This picture is a 10 minute exposure taken at a show called Globe in the Liberty Hall Theatre a few weeks ago. I had never been there before although many people had told me about it, and I had always been curious about the place. It turns out that it’s a superb 400-seater theatre housed in a building just adjacent to Liberty Hall itself. Liberty Hall is of course the home of Ireland’s largest trade union, SIPTU, and the theatre itself is owned and ran by SIPTU also.
It’s recently become fashionable in this country to bash trade unions. When the former government frantically cast around looking for scapegoats to distract attention from their disastrous mismanagement of the economy, the trade union movement must have seemed like an easy target, especially as there was a newspaper group, owned by a mega-rich businessman, eager and willing to jump on board and put the boot into the unions and those they represent. While certainly the management of the larger trade unions have to take some blame for the coziness of their relationship with the higher echelons of power, people tend to forget that the union movement as a whole was one of the few prominent public voices that was openly critical of government policy during the boom years. What people also seem to forget is that the statutory rights they enjoy as employees (whether unionised or not, public sector or private sector) are there because the union movement fought for them, long and hard, over a long period of years. The fact that our current difficulties are being used as an excuse to gradually erode and diminish these rights is no cause for celebration.
I was reminding of all this when chatting with the friendly and entertaining production manager at the theatre. I asked him why I don’t hear about that many things going on there and he responded wryly that they have lots of things going on but that they don’t tend to get much coverage in what he referred to as the “right-wing press”. Given that the theatre is subsidised by SIPTU funding they have the luxury of being somewhat selective about what sorts of events and productions they book in, and they tend to favour and support initiatives that chime with the basic principles of the union movement. He told me that over the last year or so they have had both Michael Moore and Jesse Jackson speaking there (the Michael Moore event was scheduled to take place in the Royal College Of Surgeons but Liberty Hall had to quickly step into the breach when the management of the college cancelled at short notice after finding out who Michael Moore actually was). As well as commercial productions, they also have a regular stream of events run by community groups and grass-roots political organisations, who would otherwise not have access to the sorts of professional facilities that Liberty Hall can offer.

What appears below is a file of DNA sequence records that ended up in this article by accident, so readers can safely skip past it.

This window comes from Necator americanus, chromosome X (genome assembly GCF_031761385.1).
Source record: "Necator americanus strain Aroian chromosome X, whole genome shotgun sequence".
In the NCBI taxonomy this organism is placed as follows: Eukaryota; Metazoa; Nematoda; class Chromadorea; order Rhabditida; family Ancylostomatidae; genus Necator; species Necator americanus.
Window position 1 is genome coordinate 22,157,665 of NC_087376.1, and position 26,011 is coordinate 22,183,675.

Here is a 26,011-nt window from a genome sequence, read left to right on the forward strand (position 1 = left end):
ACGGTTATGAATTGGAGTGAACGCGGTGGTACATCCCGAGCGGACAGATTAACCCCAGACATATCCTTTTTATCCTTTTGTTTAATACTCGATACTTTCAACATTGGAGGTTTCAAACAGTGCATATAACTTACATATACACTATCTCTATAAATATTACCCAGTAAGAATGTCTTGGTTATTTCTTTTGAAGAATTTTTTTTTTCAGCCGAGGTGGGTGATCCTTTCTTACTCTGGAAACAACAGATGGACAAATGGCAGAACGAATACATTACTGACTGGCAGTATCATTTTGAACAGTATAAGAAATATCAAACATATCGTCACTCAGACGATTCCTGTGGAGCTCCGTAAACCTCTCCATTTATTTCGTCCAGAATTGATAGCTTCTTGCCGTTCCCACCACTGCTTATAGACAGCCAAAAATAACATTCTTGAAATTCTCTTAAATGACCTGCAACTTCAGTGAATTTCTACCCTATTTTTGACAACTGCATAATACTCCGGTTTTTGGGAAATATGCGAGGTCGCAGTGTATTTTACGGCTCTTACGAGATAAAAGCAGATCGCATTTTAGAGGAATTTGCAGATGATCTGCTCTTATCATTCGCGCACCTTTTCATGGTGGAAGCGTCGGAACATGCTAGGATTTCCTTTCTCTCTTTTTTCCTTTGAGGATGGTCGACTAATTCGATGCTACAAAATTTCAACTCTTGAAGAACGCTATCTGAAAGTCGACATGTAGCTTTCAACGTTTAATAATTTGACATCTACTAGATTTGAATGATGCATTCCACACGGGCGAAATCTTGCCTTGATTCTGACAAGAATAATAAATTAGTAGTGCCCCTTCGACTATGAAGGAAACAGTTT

Liberty Hall itself is a remarkable building, not just because of its status as the fulcrum of the labor movement in Ireland, but also as a prime example of Irish modernist architecture. It’s not a building which is generally admired by most Dubliners, but this is a little unfair as its look has changed significantly over the course of its lifetime. Originally the outside shell was entirely made of transparent glass. It was completely see-through, with the inner workings revealed to the outside, and this gave it a delicate and fine structure. In 1972, a UVF car bomb blew out much of the original glass and it was all replaced by the silver reflective coating that we see today, giving it a much more boxy and unattractive appearance. The interior of Liberty Hall is also quite striking and my photographer friend, Artur Sikora, who is also an architect, has some wonderful photographs of it, one of which is below.
Artur has recently started a new project involving interior photography of modernist architecture in Ireland. I would encourage you to head over to his blog and take a look at it. I am also indebted to Artur for alerting me to the following documentary about Liberty Hall that was made a few years ago by Paddy Cahill. It goes into great detail about the history of the building and it’s well worth a look.
I do also have some things to say about the Globe show itself that I photographed in Liberty Hall Theatre but let’s leave that until another time.